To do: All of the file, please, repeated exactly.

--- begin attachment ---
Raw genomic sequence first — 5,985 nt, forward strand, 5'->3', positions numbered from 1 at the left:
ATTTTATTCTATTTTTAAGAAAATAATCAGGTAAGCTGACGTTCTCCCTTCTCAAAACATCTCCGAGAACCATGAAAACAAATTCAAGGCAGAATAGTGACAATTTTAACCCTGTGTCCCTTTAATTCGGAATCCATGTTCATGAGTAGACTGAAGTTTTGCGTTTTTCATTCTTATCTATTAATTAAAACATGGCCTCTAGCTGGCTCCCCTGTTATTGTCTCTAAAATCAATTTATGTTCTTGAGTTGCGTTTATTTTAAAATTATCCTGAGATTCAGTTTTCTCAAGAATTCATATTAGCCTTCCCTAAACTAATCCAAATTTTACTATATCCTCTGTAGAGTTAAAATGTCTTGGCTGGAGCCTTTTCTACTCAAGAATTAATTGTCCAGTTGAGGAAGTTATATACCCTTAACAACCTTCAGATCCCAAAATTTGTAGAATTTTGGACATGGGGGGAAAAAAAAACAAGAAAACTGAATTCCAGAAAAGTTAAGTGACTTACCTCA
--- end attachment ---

Raw genomic sequence first — 5,985 nt, forward strand, 5'->3', positions numbered from 1 at the left:
ATTTTATTCTATTTTTAAGAAAATAATCAGGTAAGCTGACGTTCTCCCTTCTCAAAACATCTCCGAGAACCATGAAAACAAATTCAAGGCAGAATAGTGACAATTTTAACCCTGTGTCCCTTTAATTCGGAATCCATGTTCATGAGTAGACTGAAGTTTTGCGTTTTTCATTCTTATCTATTAATTAAAACATGGCCTCTAGCTGGCTCCCCTGTTATTGTCTCTAAAATCAATTTATGTTCTTGAGTTGCGTTTATTTTAAAATTATCCTGAGATTCAGTTTTCTCAAGAATTCATATTAGCCTTCCCTAAACTAATCCAAATTTTACTATATCCTCTGTAGAGTTAAAATGTCTTGGCTGGAGCCTTTTCTACTCAAGAATTAATTGTCCAGTTGAGGAAGTTATATACCCTTAACAACCTTCAGATCCCAAAATTTGTAGAATTTTGGACATGGGGGGAAAAAAAAACAAGAAAACTGAATTCCAGAAAAGTTAAGTGACTTACCTCA